Academic journal article Canadian Ethnic Studies Journal

Does Employment in Precarious Work Lead to Wage Disparities for Canadian Immigrants?

Academic journal article Canadian Ethnic Studies Journal

Does Employment in Precarious Work Lead to Wage Disparities for Canadian Immigrants?

Article excerpt


Labour force participation with an adequate income by all citizens of a country is fundamental to that country's economic success. With the increasing arrival of migrants from non-European countries, Canada's ethnic diversity appears to be expanding. According to a report by Statistics Canada (2013b), over 1 million foreign-born individuals arrived in Canada between 2006 and 2011 making up 17.2 percent of the total foreign-born population in this country (Statistics Canada 2013b). The majority of these individuals arrived from Asia and are some of the most educated immigrants in Canada's history. Given that higher education is assumed to lead to better jobs with higher earnings, it is reasonable to assume that educated immigrants' earnings would equal those of Canadian-born individuals with similar credentials. This does not appear to be the case, as immigrants continue to lag behind their Canadian-born counterparts in terms of economic success. Based on this, Morissette and Picot (2005) state that although the workforce has become more experienced and better educated over the two decades leading up to their report, the proportion of low-paid employees actually increased among certain groups such as recent immigrants. This assertion is also reflected in the work of Green and Worswick (2010) who found that sizeable reductions in returns to foreign work experience were paramount in declines in entry level earnings among Canadian immigrants.

Many studies have highlighted the steady increase of precarious work in Canada (Fudge and Vosko 2001; Shellenberg and Clarke 1996; Vosko, Zukewich and Cranford 2003). As Canadian companies adapt to changing global economies and a subsequent increase in the diversity of labour markets, work has become flexible and therefore precarious. Earning an adequate income is particularly problematic for immigrants engaged in precarious employment. For instance, earnings represent not only whether the newcomers can provide for themselves and their families, but also whether they earn enough to save for their retirement and to educate their offspring. The primary goal of this analysis, then, is to examine the role played by precarious work in making immigrant earnings lower than those of their Canadian-born counterparts. This analysis is especially important as there is no previous research that looks at the role of precarious employment in determining the earnings of Canadian immigrants.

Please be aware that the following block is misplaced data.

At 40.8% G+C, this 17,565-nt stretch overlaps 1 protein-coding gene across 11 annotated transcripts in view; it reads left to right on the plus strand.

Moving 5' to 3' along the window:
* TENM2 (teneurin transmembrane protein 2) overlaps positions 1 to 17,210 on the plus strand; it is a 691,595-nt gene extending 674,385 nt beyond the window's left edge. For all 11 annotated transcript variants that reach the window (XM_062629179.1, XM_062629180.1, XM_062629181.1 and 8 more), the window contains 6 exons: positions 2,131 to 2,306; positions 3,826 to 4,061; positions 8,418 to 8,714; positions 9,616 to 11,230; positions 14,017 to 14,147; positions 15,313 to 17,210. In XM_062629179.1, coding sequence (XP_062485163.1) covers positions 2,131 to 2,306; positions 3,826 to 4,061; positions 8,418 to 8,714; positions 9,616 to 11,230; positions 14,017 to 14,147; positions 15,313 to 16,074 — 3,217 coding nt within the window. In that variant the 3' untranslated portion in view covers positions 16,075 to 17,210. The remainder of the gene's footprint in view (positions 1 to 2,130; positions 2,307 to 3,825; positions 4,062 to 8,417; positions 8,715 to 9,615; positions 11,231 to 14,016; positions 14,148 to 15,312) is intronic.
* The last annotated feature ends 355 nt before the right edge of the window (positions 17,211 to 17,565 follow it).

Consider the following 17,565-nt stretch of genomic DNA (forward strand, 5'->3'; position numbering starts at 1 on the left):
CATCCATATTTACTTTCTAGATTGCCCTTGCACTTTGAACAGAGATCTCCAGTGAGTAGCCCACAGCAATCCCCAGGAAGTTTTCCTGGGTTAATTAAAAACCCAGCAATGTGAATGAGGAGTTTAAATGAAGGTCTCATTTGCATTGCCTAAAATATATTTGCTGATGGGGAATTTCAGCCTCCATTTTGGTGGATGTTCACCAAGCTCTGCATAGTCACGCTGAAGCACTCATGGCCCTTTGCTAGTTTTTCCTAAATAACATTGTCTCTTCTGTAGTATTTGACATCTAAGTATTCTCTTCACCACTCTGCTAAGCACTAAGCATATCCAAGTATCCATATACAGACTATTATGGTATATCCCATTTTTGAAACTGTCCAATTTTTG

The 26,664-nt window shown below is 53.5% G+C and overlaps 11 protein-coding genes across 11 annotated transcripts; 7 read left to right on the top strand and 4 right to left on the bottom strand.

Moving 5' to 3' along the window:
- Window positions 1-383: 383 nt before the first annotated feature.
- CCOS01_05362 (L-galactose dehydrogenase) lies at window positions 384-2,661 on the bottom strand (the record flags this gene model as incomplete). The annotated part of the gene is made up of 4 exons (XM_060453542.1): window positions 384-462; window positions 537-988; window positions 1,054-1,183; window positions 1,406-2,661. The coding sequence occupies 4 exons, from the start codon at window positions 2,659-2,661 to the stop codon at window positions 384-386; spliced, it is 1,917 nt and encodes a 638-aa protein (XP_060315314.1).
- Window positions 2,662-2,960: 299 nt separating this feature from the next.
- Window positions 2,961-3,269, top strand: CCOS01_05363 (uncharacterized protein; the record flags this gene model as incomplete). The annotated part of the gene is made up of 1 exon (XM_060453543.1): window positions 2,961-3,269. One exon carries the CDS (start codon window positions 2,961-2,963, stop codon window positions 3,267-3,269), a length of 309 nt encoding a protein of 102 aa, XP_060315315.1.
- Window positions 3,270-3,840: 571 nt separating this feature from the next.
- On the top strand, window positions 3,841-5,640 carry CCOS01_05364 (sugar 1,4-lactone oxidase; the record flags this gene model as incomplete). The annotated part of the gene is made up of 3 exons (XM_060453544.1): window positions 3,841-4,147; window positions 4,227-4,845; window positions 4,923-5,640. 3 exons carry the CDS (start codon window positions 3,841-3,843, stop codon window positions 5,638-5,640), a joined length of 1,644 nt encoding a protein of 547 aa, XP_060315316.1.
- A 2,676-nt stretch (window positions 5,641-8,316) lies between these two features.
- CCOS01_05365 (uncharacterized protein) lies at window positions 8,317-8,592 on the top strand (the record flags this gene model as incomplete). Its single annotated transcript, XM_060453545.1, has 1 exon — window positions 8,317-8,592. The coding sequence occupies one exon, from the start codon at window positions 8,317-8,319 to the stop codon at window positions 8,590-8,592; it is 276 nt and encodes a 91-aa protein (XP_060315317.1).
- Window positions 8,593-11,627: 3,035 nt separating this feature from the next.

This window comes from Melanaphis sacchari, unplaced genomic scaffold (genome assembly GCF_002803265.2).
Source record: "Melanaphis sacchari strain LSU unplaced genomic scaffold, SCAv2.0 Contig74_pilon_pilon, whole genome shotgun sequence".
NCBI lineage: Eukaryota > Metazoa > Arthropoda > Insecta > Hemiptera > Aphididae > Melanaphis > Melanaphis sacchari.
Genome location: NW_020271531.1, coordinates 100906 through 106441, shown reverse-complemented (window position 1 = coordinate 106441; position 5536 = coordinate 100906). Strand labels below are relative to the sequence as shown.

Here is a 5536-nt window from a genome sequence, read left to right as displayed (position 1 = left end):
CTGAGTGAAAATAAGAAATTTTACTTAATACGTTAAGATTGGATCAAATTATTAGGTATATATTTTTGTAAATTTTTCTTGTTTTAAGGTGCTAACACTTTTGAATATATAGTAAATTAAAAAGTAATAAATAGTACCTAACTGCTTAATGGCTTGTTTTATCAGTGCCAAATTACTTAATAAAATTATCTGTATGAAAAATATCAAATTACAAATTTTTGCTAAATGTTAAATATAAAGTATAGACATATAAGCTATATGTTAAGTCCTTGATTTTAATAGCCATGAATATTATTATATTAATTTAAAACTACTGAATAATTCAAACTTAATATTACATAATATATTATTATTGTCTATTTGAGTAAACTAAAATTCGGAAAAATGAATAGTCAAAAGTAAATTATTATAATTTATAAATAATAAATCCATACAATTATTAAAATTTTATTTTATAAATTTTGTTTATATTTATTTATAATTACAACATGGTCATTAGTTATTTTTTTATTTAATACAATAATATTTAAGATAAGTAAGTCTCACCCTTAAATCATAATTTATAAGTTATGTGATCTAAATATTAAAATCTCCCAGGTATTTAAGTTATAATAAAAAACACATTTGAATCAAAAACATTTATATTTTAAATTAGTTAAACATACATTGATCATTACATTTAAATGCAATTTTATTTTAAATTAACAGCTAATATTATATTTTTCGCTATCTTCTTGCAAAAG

Currently, a majority of research on economic outcomes among Canadian immigrants focuses on wages (Aydermir and Skuterud 2005; Bannerjee 2009; Frenette and Morrisette 2005). These researchers argue that lack of credential recognition and discriminatory hiring practices lead to low wages. I maintain that, in part at least, it is being employed in precarious jobs that create an immigrant earnings deficit. I also recognize that the combination of discriminatory hiring practice and discounting foreign education and work credentials may lead to precarious work, which in turn leads to low wages.

Discourse surrounding the economic integration disadvantages faced by Canadian newcomers identifies low immigrant wages as a probable outcome. In fact, a sizeable number of researchers recognize low income among Canadian newcomers as the key source of low economic integration among them. An extensive study using Canadian census data by Aydemir and Skuterud (2005) speaks to immigrant wage disparities across regions of Canada. Furthermore, Aydemir (2003) argues that not only have the earnings of newcomers been deteriorating, but so have their employment and labour force participation rates. As such, Aydemir states that, even though recent Canadian immigrants are more educated than previous cohorts, they are still not faring as well in Canada's labour markets (Aydemir 2003).

Immigrant wages are also examined by Bannerjee (2009), highlighting entry wage and ability to catch up to the wages of the Canadian-born. …

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